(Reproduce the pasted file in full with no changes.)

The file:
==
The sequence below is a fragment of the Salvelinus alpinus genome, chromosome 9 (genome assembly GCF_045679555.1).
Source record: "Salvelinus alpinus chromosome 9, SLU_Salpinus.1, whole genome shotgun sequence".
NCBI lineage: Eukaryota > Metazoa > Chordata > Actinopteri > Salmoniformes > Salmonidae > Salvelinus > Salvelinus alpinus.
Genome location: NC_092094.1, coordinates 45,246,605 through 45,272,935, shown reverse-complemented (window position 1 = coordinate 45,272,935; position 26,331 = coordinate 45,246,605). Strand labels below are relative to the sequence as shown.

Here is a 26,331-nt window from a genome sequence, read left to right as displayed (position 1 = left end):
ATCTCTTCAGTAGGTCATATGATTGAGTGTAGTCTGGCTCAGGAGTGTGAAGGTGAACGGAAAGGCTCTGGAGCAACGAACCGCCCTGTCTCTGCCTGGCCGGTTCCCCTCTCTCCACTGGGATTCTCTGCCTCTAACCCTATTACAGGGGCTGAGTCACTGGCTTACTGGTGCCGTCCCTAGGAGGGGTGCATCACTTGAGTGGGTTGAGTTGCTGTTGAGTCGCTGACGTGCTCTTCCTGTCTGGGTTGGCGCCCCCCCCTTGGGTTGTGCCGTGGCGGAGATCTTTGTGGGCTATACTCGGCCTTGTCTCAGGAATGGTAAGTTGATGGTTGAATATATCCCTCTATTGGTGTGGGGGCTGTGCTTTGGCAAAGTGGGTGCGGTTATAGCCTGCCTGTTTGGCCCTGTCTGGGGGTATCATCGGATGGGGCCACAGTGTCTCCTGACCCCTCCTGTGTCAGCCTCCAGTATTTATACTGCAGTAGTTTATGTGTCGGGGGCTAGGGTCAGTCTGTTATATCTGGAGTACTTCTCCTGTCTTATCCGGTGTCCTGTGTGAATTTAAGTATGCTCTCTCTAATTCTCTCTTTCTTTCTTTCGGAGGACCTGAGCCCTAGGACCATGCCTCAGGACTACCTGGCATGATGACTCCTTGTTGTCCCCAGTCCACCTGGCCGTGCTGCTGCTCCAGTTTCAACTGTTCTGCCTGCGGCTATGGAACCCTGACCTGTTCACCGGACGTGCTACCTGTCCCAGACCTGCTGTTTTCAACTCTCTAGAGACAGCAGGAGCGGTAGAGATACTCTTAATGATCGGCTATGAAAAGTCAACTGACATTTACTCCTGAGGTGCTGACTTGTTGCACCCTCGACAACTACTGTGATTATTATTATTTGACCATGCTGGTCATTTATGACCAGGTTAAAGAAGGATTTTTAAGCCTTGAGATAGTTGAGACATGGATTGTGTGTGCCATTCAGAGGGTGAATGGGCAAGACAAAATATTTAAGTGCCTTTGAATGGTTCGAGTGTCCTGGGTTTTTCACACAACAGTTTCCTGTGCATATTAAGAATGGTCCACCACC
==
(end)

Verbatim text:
The sequence below is a fragment of the Salvelinus alpinus genome, chromosome 9 (genome assembly GCF_045679555.1).
Source record: "Salvelinus alpinus chromosome 9, SLU_Salpinus.1, whole genome shotgun sequence".
NCBI lineage: Eukaryota > Metazoa > Chordata > Actinopteri > Salmoniformes > Salmonidae > Salvelinus > Salvelinus alpinus.
Genome location: NC_092094.1, coordinates 45,246,605 through 45,272,935, shown reverse-complemented (window position 1 = coordinate 45,272,935; position 26,331 = coordinate 45,246,605). Strand labels below are relative to the sequence as shown.

Here is a 26,331-nt window from a genome sequence, read left to right as displayed (position 1 = left end):
ATCTCTTCAGTAGGTCATATGATTGAGTGTAGTCTGGCTCAGGAGTGTGAAGGTGAACGGAAAGGCTCTGGAGCAACGAACCGCCCTGTCTCTGCCTGGCCGGTTCCCCTCTCTCCACTGGGATTCTCTGCCTCTAACCCTATTACAGGGGCTGAGTCACTGGCTTACTGGTGCCGTCCCTAGGAGGGGTGCATCACTTGAGTGGGTTGAGTTGCTGTTGAGTCGCTGACGTGCTCTTCCTGTCTGGGTTGGCGCCCCCCCCTTGGGTTGTGCCGTGGCGGAGATCTTTGTGGGCTATACTCGGCCTTGTCTCAGGAATGGTAAGTTGATGGTTGAATATATCCCTCTATTGGTGTGGGGGCTGTGCTTTGGCAAAGTGGGTGCGGTTATAGCCTGCCTGTTTGGCCCTGTCTGGGGGTATCATCGGATGGGGCCACAGTGTCTCCTGACCCCTCCTGTGTCAGCCTCCAGTATTTATACTGCAGTAGTTTATGTGTCGGGGGCTAGGGTCAGTCTGTTATATCTGGAGTACTTCTCCTGTCTTATCCGGTGTCCTGTGTGAATTTAAGTATGCTCTCTCTAATTCTCTCTTTCTTTCTTTCGGAGGACCTGAGCCCTAGGACCATGCCTCAGGACTACCTGGCATGATGACTCCTTGTTGTCCCCAGTCCACCTGGCCGTGCTGCTGCTCCAGTTTCAACTGTTCTGCCTGCGGCTATGGAACCCTGACCTGTTCACCGGACGTGCTACCTGTCCCAGACCTGCTGTTTTCAACTCTCTAGAGACAGCAGGAGCGGTAGAGATACTCTTAATGATCGGCTATGAAAAGTCAACTGACATTTACTCCTGAGGTGCTGACTTGTTGCACCCTCGACAACTACTGTGATTATTATTATTTGACCATGCTGGTCATTTATGACCAGGTTAAAGAAGGATTTTTAAGCCTTGAGATAGTTGAGACATGGATTGTGTGTGCCATTCAGAGGGTGAATGGGCAAGACAAAATATTTAAGTGCCTTTGAATGGTTCGAGTGTCCTGGGTTTTTCACACAACAGTTTCCTGTGCATATTAAGAATGGTCCACCACC